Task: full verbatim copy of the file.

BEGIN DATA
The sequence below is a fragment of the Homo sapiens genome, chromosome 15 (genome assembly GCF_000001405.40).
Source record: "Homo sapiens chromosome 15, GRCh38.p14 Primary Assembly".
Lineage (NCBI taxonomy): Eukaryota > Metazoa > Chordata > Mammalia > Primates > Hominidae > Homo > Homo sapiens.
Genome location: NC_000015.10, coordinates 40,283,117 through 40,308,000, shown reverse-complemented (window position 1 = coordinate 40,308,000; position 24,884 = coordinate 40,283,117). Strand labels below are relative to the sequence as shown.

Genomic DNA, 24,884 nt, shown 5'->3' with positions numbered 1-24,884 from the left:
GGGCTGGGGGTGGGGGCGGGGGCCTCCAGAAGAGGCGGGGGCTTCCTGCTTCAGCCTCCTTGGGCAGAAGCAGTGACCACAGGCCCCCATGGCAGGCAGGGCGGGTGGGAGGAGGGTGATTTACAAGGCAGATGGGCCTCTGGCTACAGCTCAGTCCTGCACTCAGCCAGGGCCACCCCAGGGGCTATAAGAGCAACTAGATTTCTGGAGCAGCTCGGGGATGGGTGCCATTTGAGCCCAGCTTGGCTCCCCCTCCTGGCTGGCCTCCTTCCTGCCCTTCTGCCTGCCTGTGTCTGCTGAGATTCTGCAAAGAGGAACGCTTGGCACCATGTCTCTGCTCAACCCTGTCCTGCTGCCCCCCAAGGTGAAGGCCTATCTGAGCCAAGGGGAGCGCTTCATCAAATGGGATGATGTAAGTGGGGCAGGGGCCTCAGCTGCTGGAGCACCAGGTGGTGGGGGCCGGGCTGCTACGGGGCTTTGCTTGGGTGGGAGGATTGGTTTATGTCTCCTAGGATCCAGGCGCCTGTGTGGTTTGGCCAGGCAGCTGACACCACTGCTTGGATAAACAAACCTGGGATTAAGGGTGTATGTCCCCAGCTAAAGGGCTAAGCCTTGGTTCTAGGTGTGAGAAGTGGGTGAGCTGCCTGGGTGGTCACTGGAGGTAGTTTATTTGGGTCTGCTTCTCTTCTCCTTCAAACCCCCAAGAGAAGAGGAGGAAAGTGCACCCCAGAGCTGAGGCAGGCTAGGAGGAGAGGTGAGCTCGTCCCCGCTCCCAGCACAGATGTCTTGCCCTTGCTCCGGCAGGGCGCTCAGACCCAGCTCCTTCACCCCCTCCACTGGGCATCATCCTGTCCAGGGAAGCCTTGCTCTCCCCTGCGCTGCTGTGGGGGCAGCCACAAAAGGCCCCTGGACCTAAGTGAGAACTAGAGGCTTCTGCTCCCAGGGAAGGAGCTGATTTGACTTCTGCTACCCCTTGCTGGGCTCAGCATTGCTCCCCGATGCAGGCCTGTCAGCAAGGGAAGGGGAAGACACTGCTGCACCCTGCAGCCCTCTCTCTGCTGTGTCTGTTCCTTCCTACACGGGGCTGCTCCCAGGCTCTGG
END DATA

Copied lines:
The sequence below is a fragment of the Homo sapiens genome, chromosome 15 (genome assembly GCF_000001405.40).
Source record: "Homo sapiens chromosome 15, GRCh38.p14 Primary Assembly".
Lineage (NCBI taxonomy): Eukaryota > Metazoa > Chordata > Mammalia > Primates > Hominidae > Homo > Homo sapiens.
Genome location: NC_000015.10, coordinates 40,283,117 through 40,308,000, shown reverse-complemented (window position 1 = coordinate 40,308,000; position 24,884 = coordinate 40,283,117). Strand labels below are relative to the sequence as shown.

Genomic DNA, 24,884 nt, shown 5'->3' with positions numbered 1-24,884 from the left:
GGGCTGGGGGTGGGGGCGGGGGCCTCCAGAAGAGGCGGGGGCTTCCTGCTTCAGCCTCCTTGGGCAGAAGCAGTGACCACAGGCCCCCATGGCAGGCAGGGCGGGTGGGAGGAGGGTGATTTACAAGGCAGATGGGCCTCTGGCTACAGCTCAGTCCTGCACTCAGCCAGGGCCACCCCAGGGGCTATAAGAGCAACTAGATTTCTGGAGCAGCTCGGGGATGGGTGCCATTTGAGCCCAGCTTGGCTCCCCCTCCTGGCTGGCCTCCTTCCTGCCCTTCTGCCTGCCTGTGTCTGCTGAGATTCTGCAAAGAGGAACGCTTGGCACCATGTCTCTGCTCAACCCTGTCCTGCTGCCCCCCAAGGTGAAGGCCTATCTGAGCCAAGGGGAGCGCTTCATCAAATGGGATGATGTAAGTGGGGCAGGGGCCTCAGCTGCTGGAGCACCAGGTGGTGGGGGCCGGGCTGCTACGGGGCTTTGCTTGGGTGGGAGGATTGGTTTATGTCTCCTAGGATCCAGGCGCCTGTGTGGTTTGGCCAGGCAGCTGACACCACTGCTTGGATAAACAAACCTGGGATTAAGGGTGTATGTCCCCAGCTAAAGGGCTAAGCCTTGGTTCTAGGTGTGAGAAGTGGGTGAGCTGCCTGGGTGGTCACTGGAGGTAGTTTATTTGGGTCTGCTTCTCTTCTCCTTCAAACCCCCAAGAGAAGAGGAGGAAAGTGCACCCCAGAGCTGAGGCAGGCTAGGAGGAGAGGTGAGCTCGTCCCCGCTCCCAGCACAGATGTCTTGCCCTTGCTCCGGCAGGGCGCTCAGACCCAGCTCCTTCACCCCCTCCACTGGGCATCATCCTGTCCAGGGAAGCCTTGCTCTCCCCTGCGCTGCTGTGGGGGCAGCCACAAAAGGCCCCTGGACCTAAGTGAGAACTAGAGGCTTCTGCTCCCAGGGAAGGAGCTGATTTGACTTCTGCTACCCCTTGCTGGGCTCAGCATTGCTCCCCGATGCAGGCCTGTCAGCAAGGGAAGGGGAAGACACTGCTGCACCCTGCAGCCCTCTCTCTGCTGTGTCTGTTCCTTCCTACACGGGGCTGCTCCCAGGCTCTGG